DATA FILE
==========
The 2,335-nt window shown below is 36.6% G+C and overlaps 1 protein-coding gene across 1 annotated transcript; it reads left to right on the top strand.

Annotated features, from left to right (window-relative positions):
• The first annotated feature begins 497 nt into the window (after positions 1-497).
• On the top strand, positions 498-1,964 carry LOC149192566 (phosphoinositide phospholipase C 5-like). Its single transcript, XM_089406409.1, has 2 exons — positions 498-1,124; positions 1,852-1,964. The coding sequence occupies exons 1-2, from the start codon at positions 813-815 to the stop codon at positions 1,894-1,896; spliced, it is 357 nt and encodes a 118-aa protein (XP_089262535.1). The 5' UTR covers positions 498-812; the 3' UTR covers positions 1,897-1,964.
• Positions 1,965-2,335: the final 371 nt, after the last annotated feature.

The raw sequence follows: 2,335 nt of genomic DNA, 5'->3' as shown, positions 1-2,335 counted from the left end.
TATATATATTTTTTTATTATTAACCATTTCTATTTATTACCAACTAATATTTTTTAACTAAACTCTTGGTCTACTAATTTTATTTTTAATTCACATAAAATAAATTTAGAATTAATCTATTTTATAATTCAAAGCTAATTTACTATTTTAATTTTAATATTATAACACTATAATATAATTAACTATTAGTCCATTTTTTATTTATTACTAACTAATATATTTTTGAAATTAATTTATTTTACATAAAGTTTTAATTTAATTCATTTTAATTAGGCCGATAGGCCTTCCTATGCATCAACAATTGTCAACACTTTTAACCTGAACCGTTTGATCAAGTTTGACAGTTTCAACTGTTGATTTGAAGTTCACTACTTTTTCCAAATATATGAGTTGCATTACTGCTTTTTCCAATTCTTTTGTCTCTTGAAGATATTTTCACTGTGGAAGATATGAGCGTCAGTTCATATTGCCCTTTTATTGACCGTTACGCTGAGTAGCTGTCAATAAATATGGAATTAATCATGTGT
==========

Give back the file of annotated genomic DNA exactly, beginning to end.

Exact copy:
The 2,335-nt window shown below is 36.6% G+C and overlaps 1 protein-coding gene across 1 annotated transcript; it reads left to right on the top strand.

Annotated features, from left to right (window-relative positions):
• The first annotated feature begins 497 nt into the window (after positions 1-497).
• On the top strand, positions 498-1,964 carry LOC149192566 (phosphoinositide phospholipase C 5-like). Its single transcript, XM_089406409.1, has 2 exons — positions 498-1,124; positions 1,852-1,964. The coding sequence occupies exons 1-2, from the start codon at positions 813-815 to the stop codon at positions 1,894-1,896; spliced, it is 357 nt and encodes a 118-aa protein (XP_089262535.1). The 5' UTR covers positions 498-812; the 3' UTR covers positions 1,897-1,964.
• Positions 1,965-2,335: the final 371 nt, after the last annotated feature.

The raw sequence follows: 2,335 nt of genomic DNA, 5'->3' as shown, positions 1-2,335 counted from the left end.
TATATATATTTTTTTATTATTAACCATTTCTATTTATTACCAACTAATATTTTTTAACTAAACTCTTGGTCTACTAATTTTATTTTTAATTCACATAAAATAAATTTAGAATTAATCTATTTTATAATTCAAAGCTAATTTACTATTTTAATTTTAATATTATAACACTATAATATAATTAACTATTAGTCCATTTTTTATTTATTACTAACTAATATATTTTTGAAATTAATTTATTTTACATAAAGTTTTAATTTAATTCATTTTAATTAGGCCGATAGGCCTTCCTATGCATCAACAATTGTCAACACTTTTAACCTGAACCGTTTGATCAAGTTTGACAGTTTCAACTGTTGATTTGAAGTTCACTACTTTTTCCAAATATATGAGTTGCATTACTGCTTTTTCCAATTCTTTTGTCTCTTGAAGATATTTTCACTGTGGAAGATATGAGCGTCAGTTCATATTGCCCTTTTATTGACCGTTACGCTGAGTAGCTGTCAATAAATATGGAATTAATCATGTGT